Overview

  • Education is a powerful driver of development and one of the strongest instruments for reducing poverty and improving health, gender equality, peace, and stability. Developing countries have made tremendous progress in getting children into the classroom and the majority of children worldwide are now in primary school. Nevertheless, some 260 million children are still out of primary and secondary school, and hundreds of millions of children cannot read or write, despite having attended school.

    Education has large, consistent returns in terms of income and reduces inequality. For individuals, it promotes employment, earnings, health, and poverty reduction. For societies, it drives long-term economic growth, spurs innovation, strengthens institutions, and fosters social cohesion. Indeed, making smart and effective investments in people is critical to develop the human capital that will end extreme poverty.

    The World Bank Group works with countries to develop and improve their education systems.

    Our approach is inclusive and focused: we understand the needs of governments and work with them to ensure learning for all. Our projects, analytical work and technical assistance span early childhood education through higher education, with the goal of ensuring that all children can realize the promise of education.

    Ensuring access requires also strengthening quality, while taking into account the specific needs of the most vulnerable, such as children living in fragile and conflicted affected areas, refugees, children with disabilities and those who are vulnerable because they are female or from a marginalized community. We also understand that adult learning remains a real need, whether it’s to gain basic literacy and numeracy skills or for job training and business skills. We are developing new approaches to ensure that when it comes to education, no one is left behind.

    But there is more work to be done and the Bank Group is engaged in identifying, supporting and developing the best routes for delivering learning for all. In many countries, Bank Group funds are helping to attract much larger resources from governments, as well as other development partners, resulting in streamlined education programs and lower transaction costs for governments.

    Since 2000, the Bank Group has invested more than $45 billion in education, highlighting the importance of education for the achievement of our twin goals, ending extreme poverty and boosting shared prosperity. 

    Last Updated: Apr 24, 2017

  • The Bank Group’s global education strategy is focused on “learning for all” and ensuring that all children are able to attend school and learn. We are committed to helping countries reach Sustainable Development Goal (SDG) 4, which calls for access to quality education and lifelong learning opportunities for all by 2030. The Bank Group helped draft and is a signatory to the Education 2030 Framework for Action, which will guide countries through the implementation of the Sustainable Development Goals for education.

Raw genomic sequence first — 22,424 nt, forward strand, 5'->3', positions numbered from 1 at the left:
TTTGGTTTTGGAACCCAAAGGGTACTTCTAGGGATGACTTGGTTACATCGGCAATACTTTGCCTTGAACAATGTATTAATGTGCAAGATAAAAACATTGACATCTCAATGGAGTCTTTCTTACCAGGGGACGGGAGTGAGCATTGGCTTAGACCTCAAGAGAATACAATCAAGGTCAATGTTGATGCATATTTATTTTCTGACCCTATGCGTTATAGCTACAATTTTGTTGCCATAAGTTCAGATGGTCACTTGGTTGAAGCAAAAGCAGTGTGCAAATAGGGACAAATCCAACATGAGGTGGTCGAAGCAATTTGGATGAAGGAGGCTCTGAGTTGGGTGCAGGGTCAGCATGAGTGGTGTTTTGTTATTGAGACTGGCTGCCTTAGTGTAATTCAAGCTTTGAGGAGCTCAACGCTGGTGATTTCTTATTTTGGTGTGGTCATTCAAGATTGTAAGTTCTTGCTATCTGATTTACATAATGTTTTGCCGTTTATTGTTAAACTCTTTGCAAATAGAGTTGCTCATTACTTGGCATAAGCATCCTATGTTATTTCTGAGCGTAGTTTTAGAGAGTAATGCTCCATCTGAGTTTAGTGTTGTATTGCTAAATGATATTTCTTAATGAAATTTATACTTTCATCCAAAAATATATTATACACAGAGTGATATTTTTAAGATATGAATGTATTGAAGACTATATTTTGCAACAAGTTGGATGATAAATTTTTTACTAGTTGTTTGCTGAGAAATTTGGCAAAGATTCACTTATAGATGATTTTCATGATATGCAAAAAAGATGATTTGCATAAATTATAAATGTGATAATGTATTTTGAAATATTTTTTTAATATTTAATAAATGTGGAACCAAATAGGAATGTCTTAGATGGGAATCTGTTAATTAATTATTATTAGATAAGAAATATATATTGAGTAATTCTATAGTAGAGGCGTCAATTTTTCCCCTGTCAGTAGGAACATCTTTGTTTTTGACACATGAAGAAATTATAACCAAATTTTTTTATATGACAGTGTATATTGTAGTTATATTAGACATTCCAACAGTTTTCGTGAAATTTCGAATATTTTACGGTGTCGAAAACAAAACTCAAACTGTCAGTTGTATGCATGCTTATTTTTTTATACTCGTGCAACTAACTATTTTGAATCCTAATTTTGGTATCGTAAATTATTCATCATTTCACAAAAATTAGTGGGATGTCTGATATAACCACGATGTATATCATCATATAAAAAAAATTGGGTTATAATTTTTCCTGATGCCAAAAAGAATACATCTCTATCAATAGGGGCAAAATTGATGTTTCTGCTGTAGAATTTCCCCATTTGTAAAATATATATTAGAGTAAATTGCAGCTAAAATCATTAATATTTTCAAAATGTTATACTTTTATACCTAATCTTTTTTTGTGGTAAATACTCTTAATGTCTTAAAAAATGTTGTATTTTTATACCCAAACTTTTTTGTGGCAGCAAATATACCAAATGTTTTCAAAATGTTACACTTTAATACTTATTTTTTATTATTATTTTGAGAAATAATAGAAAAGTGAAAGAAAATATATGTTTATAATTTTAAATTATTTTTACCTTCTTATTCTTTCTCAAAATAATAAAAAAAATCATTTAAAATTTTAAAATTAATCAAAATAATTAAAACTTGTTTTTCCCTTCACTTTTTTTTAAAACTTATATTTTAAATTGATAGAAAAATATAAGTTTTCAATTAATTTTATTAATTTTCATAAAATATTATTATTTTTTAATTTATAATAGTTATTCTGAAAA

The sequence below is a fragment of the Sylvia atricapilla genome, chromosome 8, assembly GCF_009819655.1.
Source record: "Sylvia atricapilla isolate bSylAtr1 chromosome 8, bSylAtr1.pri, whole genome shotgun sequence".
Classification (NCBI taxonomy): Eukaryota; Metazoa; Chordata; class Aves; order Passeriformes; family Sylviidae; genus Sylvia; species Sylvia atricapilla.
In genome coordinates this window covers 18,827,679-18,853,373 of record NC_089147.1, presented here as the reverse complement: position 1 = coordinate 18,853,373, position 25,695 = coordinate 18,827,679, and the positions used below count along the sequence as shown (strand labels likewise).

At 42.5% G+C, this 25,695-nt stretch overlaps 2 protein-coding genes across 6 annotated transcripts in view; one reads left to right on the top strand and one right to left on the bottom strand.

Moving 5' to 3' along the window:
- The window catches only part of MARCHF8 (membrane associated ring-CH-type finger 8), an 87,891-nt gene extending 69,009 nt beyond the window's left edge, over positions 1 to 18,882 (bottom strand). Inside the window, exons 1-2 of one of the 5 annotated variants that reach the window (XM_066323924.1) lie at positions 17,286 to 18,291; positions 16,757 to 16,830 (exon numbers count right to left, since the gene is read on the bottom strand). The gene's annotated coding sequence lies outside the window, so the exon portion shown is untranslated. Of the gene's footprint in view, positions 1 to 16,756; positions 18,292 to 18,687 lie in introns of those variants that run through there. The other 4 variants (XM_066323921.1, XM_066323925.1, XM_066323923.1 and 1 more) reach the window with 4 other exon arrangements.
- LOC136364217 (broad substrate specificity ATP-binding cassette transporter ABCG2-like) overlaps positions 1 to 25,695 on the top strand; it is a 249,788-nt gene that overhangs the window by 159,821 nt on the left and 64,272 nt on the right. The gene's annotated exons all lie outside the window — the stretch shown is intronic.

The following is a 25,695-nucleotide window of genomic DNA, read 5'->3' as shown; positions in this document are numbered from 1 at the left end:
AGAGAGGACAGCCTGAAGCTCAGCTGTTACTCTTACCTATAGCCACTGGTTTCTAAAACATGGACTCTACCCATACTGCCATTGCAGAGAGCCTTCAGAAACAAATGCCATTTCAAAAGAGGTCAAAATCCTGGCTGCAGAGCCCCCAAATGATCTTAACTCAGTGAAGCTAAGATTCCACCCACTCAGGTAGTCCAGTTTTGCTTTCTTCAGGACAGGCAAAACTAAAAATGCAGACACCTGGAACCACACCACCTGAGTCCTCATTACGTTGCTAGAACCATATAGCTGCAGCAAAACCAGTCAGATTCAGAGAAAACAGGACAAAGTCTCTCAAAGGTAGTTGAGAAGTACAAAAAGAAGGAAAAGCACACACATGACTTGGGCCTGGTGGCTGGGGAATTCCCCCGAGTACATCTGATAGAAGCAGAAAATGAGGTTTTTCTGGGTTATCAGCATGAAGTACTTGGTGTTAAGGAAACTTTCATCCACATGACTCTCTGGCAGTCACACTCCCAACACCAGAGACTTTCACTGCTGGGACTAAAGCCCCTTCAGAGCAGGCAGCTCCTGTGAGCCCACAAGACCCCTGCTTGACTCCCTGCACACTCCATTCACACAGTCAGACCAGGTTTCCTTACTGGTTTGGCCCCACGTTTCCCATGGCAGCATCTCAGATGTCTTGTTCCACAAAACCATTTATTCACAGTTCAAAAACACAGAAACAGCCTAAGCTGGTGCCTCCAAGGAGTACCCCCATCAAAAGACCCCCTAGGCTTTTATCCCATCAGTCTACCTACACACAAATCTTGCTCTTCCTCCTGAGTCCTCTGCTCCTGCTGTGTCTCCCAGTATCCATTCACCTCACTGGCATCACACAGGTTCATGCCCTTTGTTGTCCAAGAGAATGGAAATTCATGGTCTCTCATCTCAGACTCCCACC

To make this vision a reality, the Bank Group is mobilizing all available resources and is applying a systemic approach to creating, supporting and enhancing education systems that deliver learning for children, young adults, and those who need skills later in adulthood. Our strategy is focused on three areas critical to reaching these goals:

    • We take an integrated approach to the education system to ensure learning throughout the life-cycle. Education services from pre-school to secondary education, and beyond to university and other tertiary education, need to be aligned and consistent.
    • We work to ensure universal access to quality education. Realizing true universal access requires equality of opportunity. Specific strategies must be developed to meet the educational needs of children and young adults in fragile or conflict-affected areas, those from marginalized and rural communities, girls and women, displaced populations, students with disabilities, those from ethnic minorities, and other vulnerable groups.
    • We want to strengthen financing tied to results. Funds need to be appropriately directed and spent smartly across regions and schools. We will continue to advance the gathering and dissemination of evidence on what works based on rigorous impact evaluations, and to help countries build results-based systems that link financing to outcomes along the education delivery chain.

    Our integrated approach to education is reflected in the scope of our operational and technical support to ensure learning, starting with pre-primary school programs for children aged three to six years old and continuing through secondary and higher education and other programs to meet the needs of older adults who never developed reading, writing and numeracy skills. Among the areas where we focus our work are:

    Ensuring that kids are off to a good start. In low income countries, only one in five children access preschool. We are working to ensure school readiness and learning for children age 3 to 6 by promoting and supporting early childhood education.

    Integrating curriculum, instruction and learning assessments. We are sharpening our focus on ensuring that learning happens in the classroom by simultaneously tackling what competences and knowledge should be taught, how teachers can effectively teach them, and measuring what students learn.